She’d  turned that day over and over in her mind. She’d gotten out of school with Vanna late. Vanna left to study in the library, as if he wasn’t the top student in their class. Kevin and Derek had picked her up to go to Morgan’s. She told them they didn’t have to, but they always did. Derek, after spotting a group of guards, had kicked a rock at them. Derek was stupid, but since Nikki had been adopted, she hadn’t known him to act that recklessly.

The guards had cornered them. The one he’d hit, a poodle barely out of the academy, was crying, but only in the way when you popped an eyebrow pimple—he’d hit her between the eyes, it’d barely leave a scar. She’d insisted that it wasn’t a big deal, but her companions hadn’t been so kind. Nobody could hurt the guard and get away with it. Someone had to be punished.

Instead of apologizing, Derek had taken Kevin’s hand and fled, leaving her to defend herself from three angry guards.

One had gone after them. One had escorted her home. The hurt poodle went between them both, trying to keep everyone at peace.

An hour or so later, Kevin returned home soaking wet and covered in scratch marks, crying about the Muralha crumbling and a girl’s voice and Derek, Derek, Derek. Derek went through the Barreira and he didn’t know how but they needed to help him now. Nikki had never seen her brother so petrified.

She always stood up for Kevin. She saved him from bullies and helped him gain a confidence she’d fortified when she’d been homeless. He was an innocence she needed to protect.

When she’d seen him in the living room, she hesitated, not because she thought him guilty of any crimes. She’d been thinking over the possible ways she could’ve prevented this outcome.

They’d taken her brother away that night. They said he’d killed a guard whilst running away and that he’d thrown Derek off the Muralha, somehow. From that and from evading the Guard, they said he’d be executed for his felonies.

Nikki had argued it. Without knowing the truth, she’d fought, bitten, and clawed at the officers for his honor, but it’d been no use. He was taken from her, and hours later, they’d received a phone call saying that Kevin had been tried and committed to death for unnatural acts against Raeleen.

And Nikki. Did not. Take that. There was no way on this cruel earth that her brother would’ve ever done anything to hurt Derek. The boy didn’t even kill bugs in their room, Nikki had to do it for him.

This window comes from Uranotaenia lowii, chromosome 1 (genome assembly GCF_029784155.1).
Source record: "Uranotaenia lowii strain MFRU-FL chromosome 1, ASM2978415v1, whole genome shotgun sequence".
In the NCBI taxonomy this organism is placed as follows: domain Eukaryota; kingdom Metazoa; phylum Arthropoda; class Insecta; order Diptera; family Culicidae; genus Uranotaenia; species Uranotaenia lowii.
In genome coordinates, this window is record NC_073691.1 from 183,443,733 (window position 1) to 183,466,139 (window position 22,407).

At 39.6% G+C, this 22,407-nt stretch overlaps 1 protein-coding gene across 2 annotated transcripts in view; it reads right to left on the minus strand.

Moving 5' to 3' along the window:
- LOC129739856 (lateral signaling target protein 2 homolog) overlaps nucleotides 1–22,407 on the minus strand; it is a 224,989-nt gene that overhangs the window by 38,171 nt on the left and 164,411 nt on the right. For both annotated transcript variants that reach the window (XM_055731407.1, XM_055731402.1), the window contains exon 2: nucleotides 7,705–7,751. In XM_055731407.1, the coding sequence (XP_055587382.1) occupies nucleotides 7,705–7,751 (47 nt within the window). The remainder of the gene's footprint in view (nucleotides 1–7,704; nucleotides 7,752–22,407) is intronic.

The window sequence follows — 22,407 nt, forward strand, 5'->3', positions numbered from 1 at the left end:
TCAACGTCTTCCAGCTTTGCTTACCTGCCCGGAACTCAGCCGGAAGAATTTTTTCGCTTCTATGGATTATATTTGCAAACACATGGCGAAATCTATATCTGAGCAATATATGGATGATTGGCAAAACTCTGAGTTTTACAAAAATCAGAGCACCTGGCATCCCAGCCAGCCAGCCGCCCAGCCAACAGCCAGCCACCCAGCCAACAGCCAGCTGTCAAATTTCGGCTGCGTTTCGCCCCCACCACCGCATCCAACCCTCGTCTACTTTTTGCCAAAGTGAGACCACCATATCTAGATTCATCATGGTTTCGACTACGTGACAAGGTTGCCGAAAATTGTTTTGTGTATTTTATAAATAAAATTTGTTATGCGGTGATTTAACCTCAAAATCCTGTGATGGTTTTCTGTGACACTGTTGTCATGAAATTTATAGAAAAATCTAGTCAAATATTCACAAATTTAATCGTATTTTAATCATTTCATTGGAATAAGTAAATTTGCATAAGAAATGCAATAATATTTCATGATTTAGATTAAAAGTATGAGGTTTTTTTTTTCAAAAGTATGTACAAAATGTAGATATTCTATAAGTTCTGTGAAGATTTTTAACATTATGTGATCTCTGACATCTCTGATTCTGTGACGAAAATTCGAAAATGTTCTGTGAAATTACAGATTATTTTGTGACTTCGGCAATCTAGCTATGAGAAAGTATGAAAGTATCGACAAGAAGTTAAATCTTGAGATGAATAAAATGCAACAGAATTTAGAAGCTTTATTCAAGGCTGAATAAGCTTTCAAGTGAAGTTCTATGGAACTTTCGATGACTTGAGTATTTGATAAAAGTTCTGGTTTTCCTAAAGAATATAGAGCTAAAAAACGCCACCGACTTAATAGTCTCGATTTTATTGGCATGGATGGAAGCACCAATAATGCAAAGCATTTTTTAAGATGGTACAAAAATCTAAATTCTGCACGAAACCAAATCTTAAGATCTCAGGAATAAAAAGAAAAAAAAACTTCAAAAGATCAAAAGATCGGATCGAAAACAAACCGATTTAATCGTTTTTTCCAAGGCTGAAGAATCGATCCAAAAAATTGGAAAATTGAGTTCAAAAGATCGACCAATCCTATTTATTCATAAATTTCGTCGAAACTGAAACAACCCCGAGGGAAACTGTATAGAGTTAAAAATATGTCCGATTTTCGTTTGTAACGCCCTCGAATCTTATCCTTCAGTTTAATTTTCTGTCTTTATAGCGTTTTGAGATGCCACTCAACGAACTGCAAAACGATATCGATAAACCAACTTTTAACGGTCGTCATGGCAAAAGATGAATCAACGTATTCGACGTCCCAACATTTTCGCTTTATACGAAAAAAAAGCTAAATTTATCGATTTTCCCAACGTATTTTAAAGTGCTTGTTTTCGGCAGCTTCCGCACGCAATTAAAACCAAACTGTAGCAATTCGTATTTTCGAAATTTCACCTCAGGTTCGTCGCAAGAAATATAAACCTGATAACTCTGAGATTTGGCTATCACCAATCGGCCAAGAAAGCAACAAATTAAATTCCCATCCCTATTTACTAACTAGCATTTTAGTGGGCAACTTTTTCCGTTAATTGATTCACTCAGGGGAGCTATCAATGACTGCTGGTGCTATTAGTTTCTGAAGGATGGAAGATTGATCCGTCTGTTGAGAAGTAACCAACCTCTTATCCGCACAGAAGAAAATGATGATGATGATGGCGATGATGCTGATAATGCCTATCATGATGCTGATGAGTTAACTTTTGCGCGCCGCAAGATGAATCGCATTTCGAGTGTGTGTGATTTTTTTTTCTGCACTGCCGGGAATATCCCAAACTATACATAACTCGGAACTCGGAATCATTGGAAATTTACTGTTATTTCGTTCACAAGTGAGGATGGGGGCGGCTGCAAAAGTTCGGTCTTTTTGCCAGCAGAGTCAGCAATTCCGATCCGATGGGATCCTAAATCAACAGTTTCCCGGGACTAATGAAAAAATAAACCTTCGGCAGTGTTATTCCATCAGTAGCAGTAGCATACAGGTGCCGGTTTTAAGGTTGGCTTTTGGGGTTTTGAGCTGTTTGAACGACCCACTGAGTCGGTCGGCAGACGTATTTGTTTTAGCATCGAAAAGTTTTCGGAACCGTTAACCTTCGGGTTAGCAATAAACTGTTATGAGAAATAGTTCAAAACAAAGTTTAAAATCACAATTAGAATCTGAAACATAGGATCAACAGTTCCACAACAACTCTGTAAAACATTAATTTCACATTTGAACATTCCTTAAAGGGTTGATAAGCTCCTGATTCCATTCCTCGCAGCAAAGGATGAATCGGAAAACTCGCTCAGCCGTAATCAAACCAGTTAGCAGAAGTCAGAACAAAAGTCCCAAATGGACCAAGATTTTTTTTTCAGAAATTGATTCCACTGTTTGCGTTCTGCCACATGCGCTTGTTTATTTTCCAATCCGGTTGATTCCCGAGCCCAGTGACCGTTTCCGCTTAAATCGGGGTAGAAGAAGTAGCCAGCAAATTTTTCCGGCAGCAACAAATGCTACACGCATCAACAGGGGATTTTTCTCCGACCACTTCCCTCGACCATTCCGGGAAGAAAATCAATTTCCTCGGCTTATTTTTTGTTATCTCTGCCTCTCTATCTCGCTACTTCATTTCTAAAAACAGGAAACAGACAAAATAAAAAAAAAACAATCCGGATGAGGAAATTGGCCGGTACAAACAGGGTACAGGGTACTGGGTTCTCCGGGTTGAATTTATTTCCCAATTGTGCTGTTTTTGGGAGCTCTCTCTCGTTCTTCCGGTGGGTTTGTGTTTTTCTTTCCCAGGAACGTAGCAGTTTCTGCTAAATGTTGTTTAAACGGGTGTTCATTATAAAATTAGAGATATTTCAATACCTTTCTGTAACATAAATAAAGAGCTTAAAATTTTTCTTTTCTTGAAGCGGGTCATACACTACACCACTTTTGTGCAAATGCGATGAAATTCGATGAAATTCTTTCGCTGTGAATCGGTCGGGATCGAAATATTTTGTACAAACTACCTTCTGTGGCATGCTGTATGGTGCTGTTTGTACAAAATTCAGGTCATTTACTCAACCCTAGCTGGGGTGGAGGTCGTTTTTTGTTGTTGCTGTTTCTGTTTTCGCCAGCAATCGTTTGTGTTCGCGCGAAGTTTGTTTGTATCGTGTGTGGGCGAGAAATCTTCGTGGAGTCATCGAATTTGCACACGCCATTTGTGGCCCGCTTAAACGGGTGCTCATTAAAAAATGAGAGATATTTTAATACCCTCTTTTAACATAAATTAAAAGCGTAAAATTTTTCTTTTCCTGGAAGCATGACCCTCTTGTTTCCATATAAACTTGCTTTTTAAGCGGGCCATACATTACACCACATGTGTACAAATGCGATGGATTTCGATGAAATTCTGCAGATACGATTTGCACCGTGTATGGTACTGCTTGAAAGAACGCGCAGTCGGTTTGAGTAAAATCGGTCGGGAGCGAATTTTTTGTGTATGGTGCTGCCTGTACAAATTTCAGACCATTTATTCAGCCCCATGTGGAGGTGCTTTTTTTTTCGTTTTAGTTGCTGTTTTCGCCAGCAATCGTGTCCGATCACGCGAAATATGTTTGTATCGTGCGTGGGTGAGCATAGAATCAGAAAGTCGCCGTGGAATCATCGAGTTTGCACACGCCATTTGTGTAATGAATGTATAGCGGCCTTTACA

She needed answers for what really happened that day. She wanted action. She wanted her best friends back.

And her parents. Just looked away. And acted like this was all a bad dream.

“There’s no use stirring things up,” her father had said.

“Please, Nikki, we don’t want to lose you, too,” her mother had said.

“Nikki, stop fighting,” Vanna had said, “and let it go.”

She glared at all three of them, teeth bared, her wiry rat tail flicking. She was going to die on Kevin’s innocence, even if she died in the process. Even if she lost the respect of her family for acting out, she’d find a way to bring Derek home.

Her father set down his bag. He always had on this stern expression even when making jokes, but after this week, he’d become more jagged. The bags under his eyes were more present. “Nikki, please. We can’t do this right now. We need to let it go. I know you’re upset.”

“I’m upset?” She gagged. “And you’re not? You’re not?” she asked her mother. “Kevin’s dead, Mom. He’s never coming back!”

Her mother covered her eyes from the truth.

Why wouldn’t they let themselves mourn? Why were they acting like she was the one being emotional about this?

Nikki, out of options, turned to Vanna for support.

Vanna took a sip from his coffee mug and avoided her.

Nikki stormed over to him. At least she could justify her parents being so emotionally distant from shock, but Vanna wasn’t like that. He cried when he got too upset or happy, he laughed so hard, he’d make milk dribble from his nose. He couldn’t hide from her.

She slammed him up against the wall, knocking the coffee out of his hand. He was tall and she was extremely short, but she easily pinned him with his stupid scarf. He always wore it, this checkered, tattered piece of fabric, even before they’d met as little fourteen-year-olds. It smelled like him: coffee stains and bookmarks.

She glared up into his lime green eyes. Pointy nose, white skin, and orange hair that was striped brown. Everything about him was the opposite of her. In any other life, they would’ve been strangers, perhaps enemies.